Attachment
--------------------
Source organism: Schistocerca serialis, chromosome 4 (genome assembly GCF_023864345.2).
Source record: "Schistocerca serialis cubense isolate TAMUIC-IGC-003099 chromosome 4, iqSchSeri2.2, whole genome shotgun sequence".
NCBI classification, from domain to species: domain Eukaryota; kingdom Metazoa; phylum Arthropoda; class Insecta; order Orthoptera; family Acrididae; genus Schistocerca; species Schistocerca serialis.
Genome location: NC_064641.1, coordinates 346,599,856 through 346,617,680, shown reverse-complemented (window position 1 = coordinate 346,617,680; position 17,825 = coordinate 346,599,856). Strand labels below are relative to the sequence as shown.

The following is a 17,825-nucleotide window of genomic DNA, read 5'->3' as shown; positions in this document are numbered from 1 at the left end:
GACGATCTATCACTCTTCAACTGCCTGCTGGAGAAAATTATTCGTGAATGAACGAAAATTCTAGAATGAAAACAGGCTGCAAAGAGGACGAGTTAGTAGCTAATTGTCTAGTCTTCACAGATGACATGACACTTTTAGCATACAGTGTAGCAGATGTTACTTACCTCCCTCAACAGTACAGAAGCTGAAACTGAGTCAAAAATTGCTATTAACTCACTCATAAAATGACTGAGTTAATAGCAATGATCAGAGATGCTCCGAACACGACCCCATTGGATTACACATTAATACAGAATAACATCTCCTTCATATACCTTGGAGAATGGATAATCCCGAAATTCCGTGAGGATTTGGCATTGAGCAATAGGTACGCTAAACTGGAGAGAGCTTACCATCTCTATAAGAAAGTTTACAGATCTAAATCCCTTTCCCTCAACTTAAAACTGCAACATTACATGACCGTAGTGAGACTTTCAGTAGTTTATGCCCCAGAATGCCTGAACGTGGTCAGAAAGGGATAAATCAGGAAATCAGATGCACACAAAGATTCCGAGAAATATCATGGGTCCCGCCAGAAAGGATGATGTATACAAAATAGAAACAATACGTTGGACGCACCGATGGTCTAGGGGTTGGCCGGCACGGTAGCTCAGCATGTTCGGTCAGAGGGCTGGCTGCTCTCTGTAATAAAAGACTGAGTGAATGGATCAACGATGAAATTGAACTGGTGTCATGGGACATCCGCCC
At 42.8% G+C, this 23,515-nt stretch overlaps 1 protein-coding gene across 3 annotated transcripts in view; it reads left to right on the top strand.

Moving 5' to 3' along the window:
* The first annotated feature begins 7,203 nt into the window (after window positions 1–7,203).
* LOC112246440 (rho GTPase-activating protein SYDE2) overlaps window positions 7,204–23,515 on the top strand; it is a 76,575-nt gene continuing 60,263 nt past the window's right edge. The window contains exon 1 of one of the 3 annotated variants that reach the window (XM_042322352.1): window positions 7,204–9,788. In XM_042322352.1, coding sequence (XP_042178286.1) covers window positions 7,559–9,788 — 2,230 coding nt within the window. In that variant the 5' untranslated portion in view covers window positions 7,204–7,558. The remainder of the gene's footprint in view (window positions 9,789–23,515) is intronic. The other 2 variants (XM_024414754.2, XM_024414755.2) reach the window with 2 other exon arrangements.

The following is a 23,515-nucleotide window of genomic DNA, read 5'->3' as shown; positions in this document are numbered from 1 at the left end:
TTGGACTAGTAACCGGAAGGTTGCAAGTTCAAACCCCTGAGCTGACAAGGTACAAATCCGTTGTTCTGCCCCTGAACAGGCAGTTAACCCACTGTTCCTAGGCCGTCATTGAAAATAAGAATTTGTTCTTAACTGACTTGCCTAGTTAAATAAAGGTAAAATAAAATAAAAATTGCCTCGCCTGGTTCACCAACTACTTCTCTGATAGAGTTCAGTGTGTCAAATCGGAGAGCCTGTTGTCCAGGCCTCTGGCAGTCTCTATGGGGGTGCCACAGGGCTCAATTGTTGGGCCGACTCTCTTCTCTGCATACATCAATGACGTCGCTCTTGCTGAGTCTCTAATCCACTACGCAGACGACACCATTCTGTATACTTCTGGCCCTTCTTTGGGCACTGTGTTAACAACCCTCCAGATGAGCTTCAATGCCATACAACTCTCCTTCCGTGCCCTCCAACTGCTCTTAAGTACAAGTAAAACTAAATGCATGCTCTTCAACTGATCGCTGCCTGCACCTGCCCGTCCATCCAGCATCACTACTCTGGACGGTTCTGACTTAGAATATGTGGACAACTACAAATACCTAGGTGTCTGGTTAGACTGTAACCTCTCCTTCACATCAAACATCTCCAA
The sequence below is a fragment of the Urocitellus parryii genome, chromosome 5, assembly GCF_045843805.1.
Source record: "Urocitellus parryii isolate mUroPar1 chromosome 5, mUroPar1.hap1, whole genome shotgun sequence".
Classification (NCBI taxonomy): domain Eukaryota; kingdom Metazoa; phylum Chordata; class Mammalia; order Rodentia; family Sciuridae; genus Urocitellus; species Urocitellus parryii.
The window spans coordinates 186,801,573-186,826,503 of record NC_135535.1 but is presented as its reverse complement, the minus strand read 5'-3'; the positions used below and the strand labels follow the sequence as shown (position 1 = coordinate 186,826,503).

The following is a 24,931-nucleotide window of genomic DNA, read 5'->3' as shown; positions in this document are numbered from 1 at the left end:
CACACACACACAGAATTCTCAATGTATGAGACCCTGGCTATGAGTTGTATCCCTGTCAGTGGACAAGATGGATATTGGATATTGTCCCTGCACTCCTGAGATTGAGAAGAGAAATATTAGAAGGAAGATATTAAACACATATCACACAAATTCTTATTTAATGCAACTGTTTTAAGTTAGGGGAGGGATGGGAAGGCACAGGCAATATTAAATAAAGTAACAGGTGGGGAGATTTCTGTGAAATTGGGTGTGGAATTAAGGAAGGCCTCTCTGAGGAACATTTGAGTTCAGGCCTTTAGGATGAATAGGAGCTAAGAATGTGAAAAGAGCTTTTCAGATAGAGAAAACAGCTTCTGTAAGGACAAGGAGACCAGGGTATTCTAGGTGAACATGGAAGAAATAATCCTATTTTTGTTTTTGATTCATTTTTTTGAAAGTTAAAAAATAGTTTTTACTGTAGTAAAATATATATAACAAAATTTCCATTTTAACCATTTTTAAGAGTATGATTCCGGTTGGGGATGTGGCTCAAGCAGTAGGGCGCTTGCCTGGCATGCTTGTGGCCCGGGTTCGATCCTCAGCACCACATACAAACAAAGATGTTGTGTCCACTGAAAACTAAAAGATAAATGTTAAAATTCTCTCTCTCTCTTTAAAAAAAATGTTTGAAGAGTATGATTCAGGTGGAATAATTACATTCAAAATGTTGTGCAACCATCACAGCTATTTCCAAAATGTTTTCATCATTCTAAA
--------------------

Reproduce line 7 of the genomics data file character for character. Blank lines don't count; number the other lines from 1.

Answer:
At 42.8% G+C, this 23,515-nt stretch overlaps 1 protein-coding gene across 3 annotated transcripts in view; it reads left to right on the top strand.